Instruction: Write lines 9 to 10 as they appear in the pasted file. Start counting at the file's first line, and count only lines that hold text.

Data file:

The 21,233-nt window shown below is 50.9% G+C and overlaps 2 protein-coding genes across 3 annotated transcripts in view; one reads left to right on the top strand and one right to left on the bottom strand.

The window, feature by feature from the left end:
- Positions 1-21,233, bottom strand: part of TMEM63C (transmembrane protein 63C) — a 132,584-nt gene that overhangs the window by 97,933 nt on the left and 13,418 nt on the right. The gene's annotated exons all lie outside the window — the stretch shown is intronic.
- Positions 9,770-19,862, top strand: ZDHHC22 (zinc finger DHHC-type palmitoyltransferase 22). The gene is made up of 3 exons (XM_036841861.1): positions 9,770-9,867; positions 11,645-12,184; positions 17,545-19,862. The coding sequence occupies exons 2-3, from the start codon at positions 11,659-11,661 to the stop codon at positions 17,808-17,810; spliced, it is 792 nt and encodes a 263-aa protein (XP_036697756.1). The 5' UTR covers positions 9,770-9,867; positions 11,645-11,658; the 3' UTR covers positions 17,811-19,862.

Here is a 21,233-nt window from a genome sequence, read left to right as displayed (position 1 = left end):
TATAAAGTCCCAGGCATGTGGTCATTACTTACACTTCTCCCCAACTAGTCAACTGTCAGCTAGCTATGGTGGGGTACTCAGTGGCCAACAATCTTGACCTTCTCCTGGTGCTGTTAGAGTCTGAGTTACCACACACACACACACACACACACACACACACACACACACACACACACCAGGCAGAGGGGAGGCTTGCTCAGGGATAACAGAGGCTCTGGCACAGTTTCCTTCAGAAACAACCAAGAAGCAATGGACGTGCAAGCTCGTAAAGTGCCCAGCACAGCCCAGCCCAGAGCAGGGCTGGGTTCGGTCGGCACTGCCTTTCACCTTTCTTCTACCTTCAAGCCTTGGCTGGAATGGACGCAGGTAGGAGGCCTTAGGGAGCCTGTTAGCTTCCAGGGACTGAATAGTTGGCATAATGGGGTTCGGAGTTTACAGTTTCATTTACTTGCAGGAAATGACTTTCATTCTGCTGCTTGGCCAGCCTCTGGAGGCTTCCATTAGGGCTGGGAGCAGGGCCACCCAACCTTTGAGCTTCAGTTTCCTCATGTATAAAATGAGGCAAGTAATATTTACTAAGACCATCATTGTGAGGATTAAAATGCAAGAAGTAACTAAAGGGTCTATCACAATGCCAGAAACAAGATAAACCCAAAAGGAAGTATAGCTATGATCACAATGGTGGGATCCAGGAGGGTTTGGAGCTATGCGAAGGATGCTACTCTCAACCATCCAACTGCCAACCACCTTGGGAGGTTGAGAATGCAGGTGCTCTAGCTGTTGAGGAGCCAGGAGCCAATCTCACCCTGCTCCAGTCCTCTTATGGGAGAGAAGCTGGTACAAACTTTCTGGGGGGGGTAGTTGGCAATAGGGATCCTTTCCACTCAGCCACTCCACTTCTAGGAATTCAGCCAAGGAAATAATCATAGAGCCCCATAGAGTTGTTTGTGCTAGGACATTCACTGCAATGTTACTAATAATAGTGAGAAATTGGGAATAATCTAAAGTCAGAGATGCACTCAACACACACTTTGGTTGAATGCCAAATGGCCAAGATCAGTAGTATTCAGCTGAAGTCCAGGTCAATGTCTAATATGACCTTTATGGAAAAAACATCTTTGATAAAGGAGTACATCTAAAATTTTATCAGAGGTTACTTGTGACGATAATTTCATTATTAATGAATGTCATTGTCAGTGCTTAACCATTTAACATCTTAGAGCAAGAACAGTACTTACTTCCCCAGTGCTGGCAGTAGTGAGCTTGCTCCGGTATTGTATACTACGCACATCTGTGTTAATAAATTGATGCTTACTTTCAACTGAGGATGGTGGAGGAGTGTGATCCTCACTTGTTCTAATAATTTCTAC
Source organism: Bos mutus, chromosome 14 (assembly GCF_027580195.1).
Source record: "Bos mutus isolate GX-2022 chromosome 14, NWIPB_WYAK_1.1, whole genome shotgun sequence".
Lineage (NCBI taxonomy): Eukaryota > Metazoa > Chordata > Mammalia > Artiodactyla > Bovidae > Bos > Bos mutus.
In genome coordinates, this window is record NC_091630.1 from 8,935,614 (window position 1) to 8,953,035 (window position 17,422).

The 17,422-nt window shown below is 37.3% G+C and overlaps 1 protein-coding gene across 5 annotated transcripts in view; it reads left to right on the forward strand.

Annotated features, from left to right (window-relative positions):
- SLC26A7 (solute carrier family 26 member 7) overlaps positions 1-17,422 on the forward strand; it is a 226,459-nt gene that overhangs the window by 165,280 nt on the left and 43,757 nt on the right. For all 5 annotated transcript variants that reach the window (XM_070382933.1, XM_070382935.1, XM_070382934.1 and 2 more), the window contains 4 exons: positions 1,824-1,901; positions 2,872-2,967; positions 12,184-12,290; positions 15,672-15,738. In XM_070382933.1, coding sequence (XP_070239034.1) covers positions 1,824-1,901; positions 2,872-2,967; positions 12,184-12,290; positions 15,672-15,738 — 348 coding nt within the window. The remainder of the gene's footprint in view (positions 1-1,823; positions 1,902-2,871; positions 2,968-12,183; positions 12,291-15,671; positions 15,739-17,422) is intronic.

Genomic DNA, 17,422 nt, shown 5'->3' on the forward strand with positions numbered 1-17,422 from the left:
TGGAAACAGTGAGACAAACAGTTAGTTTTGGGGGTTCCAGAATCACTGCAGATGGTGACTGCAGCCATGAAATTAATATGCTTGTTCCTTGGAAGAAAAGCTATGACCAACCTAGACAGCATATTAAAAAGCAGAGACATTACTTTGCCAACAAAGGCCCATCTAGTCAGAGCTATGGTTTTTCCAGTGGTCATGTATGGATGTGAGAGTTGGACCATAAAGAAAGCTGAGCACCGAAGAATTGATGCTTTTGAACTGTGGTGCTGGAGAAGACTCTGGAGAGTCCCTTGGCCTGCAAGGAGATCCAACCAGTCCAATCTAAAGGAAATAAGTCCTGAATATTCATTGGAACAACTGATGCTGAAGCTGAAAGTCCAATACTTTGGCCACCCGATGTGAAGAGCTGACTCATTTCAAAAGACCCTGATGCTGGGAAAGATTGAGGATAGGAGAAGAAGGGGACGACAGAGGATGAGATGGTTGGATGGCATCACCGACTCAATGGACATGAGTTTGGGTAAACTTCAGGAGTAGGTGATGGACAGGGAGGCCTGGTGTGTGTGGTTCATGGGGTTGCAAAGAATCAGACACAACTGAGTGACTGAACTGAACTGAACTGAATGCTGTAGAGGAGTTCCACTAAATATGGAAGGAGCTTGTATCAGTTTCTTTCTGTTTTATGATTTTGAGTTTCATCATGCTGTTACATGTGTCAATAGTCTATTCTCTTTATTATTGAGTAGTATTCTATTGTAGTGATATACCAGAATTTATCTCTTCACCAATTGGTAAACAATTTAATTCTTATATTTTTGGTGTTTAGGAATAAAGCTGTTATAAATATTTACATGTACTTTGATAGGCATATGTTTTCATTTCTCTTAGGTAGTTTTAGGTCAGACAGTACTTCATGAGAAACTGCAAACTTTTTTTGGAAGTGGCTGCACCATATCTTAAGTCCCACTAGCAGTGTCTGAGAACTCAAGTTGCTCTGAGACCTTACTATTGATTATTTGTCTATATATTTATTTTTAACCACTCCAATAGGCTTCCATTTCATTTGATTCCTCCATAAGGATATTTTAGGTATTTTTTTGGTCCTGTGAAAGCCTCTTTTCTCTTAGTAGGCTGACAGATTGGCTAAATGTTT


Lineage (NCBI taxonomy): Eukaryota > Metazoa > Chordata > Mammalia > Artiodactyla > Bovidae > Bos > Bos mutus.
In genome coordinates, this window is record NC_091630.1 from 8,935,614 (window position 1) to 8,953,035 (window position 17,422).